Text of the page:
Translated from Swedish by Rachel Willson-Broyles
(New York: World Editions, 2020)
The Greek goddess Athena, born directly of a father into adulthood and having no mother, has never been a compromised figure displaying a lack of resolve or shying away from conflict, as Homer and other poets and artists have portrayed her over the millennia. Her valor has been cherished (or sometimes held suspect) as a divergent paragon of womanhood among lore filled with all-powerful men not hesitant to abuse that power. From the possible complexities of such a character, then, Linda Boström Knausgård’s Mare Kandre Prize-winning novel The Helios Disaster forms a straightforward yet intriguing premise: what would Athena be like as an adolescent girl instead? And how would she function in the isolated confines of a place like latter-day Sweden where there are no human wars for gods to manipulate, no hideous creatures to battle other than what may reside in the mind? As Knausgård speculates through the tragic plight of her narrator, Anna, the answer to both these questions eschews the standard fish-out-of-water tale for an often moving psychological portrait of a young mind wanting desperately to relate to others despite the impossibility of her very being to them, including a parent who also has no real outlet to their well-defined world of order and reason.
In this contemporary transplanting of the Athena myth, 12-year old Anna recounts what she claims is her violent birth from the head of Conrad, a paranoid schizophrenic living alone, then her setting out into the snow wearing only her fabled golden helmet (conspicuously leaving her spear behind in the process, though later feeling a need to retrieve it from him). Taken in by the friendly townsfolk she stumbles into who, to be sure, are doubtful of the story of her origin, she is put into the care of a stable Pentecostal family with their harmless idiosyncrasies and minor hypocrisies. Life for her becomes humorously mundane but comfortable as she discovers food and skiing. While she tries to learn their ways of daily routine, however, she takes on a more involved task by attempting to formulate the language of her surroundings word by word. This self-tutelage of Anna in the novel’s first part is where her naiveté is established, and that contributes to her downfall in the devastating second part as she is committed to a psychiatric hospital after willingly giving up her ability to speak. Never being certain of her gifts, and maybe punishing herself for her lack of imagination, Knausgård’s teenage Athena becomes a would-be goddess undermined by the simplistic adults around her. After a less-than-enthusiastic connection with Conrad through postal mail, Anna’s undoing is courtesy of their own grand mistake: she earns special favor with the local pastor when the church her foster family takes her to believes she is speaking in tongues, only to have it revealed later she is feverishly speaking something far less divine.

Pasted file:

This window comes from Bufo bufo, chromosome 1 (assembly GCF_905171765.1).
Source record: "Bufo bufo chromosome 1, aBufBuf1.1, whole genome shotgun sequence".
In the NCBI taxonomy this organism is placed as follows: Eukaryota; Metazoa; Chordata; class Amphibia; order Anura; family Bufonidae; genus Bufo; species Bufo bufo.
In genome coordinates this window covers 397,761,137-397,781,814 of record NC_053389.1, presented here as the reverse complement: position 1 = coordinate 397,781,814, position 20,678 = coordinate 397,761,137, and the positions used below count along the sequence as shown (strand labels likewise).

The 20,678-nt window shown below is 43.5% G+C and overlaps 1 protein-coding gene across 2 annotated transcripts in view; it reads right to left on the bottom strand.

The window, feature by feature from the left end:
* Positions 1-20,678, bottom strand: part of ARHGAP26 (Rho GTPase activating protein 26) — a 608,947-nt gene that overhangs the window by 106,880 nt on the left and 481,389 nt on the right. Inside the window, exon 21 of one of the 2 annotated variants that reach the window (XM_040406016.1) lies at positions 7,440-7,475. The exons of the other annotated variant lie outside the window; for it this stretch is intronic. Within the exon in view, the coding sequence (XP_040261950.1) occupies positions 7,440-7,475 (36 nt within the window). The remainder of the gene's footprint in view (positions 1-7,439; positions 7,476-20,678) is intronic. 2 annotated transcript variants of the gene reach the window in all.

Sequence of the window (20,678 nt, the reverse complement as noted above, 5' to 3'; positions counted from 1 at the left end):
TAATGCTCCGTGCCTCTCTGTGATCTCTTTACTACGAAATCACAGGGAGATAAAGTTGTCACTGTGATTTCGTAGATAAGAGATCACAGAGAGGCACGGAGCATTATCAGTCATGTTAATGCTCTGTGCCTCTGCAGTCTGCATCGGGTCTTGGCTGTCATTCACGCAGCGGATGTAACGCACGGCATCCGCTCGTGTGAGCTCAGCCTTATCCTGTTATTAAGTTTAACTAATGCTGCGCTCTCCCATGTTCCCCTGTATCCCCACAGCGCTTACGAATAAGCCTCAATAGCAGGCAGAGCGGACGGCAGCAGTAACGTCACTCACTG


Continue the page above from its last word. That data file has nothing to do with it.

The kindness of strangers may abound initially in The Helios Disaster, but it is telling here how these people become no less strange to Anna throughout its story, especially as everyone tries hard to establish some semblance of what they consider a normal life for her at home and school without much success. It is no surprise this leads to her complete mental withdrawal from them, all the while pinning her secret hopes on Conrad and one of the foster family’s sons, Urban, the only character in the novel whose unvarnished assessments are arriving at the truth of Anna’s futility. Her quiet desperation for wanting to please those around her in the novel’s first part contrasts sharply with her abject decline in the second; the friendly overtures of the townsfolk take on a far different shape at the hospital where Anna states unequivocally for them that their only purpose is to help her die. It is in this environment where Knausgård skillfully wrings out every drop of the inner turmoil of her doomed narrator as Anna surrenders all hope and retreats further and further into herself with the help of medication and the attendant staff not understanding of her condition. Her continued efforts at a parent-child reunion with Conrad further constitute a piteous rebuke to all the adults who have abandoned her at her greatest time of need: at one point she finally learns to say no and embraces the modern scream which accompanies it. To call this scenario heartbreaking doesn’t come close.
When The Helios Disaster dispenses with its parade of well-meaning but impotent helpers, we are sadly left with an unfortunate girl tethered to a father and his suspect mind, apparently the only two things that Anna can account for in her life. While the novel’s conclusion may seem mysteriously abrupt in granting Anna’s release into her supposed happiness (especially when taken with what appears to be a veiled reference to the Helios Airways crash of 2005), Knausgård’s interpretation of a young Athena will indeed resonate for those readers familiar with narratives of teenage depression and suicide, as well as join those other worthy literary revisions of legendary gods whose exposed humanity in our world makes them more human than the mortals they are forced to commiserate with.
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Forrest Roth is a Visiting Assistant Professor of English at Marshall University. He is the author of a novel, Gary Oldman Is A Building You Must Walk Through (What Books Press, 2017), and his most recent short fiction appears in Trnsfr and on-line at Juked and Columbia Journal. Links can be found at www.forrestroth.blogspot.com.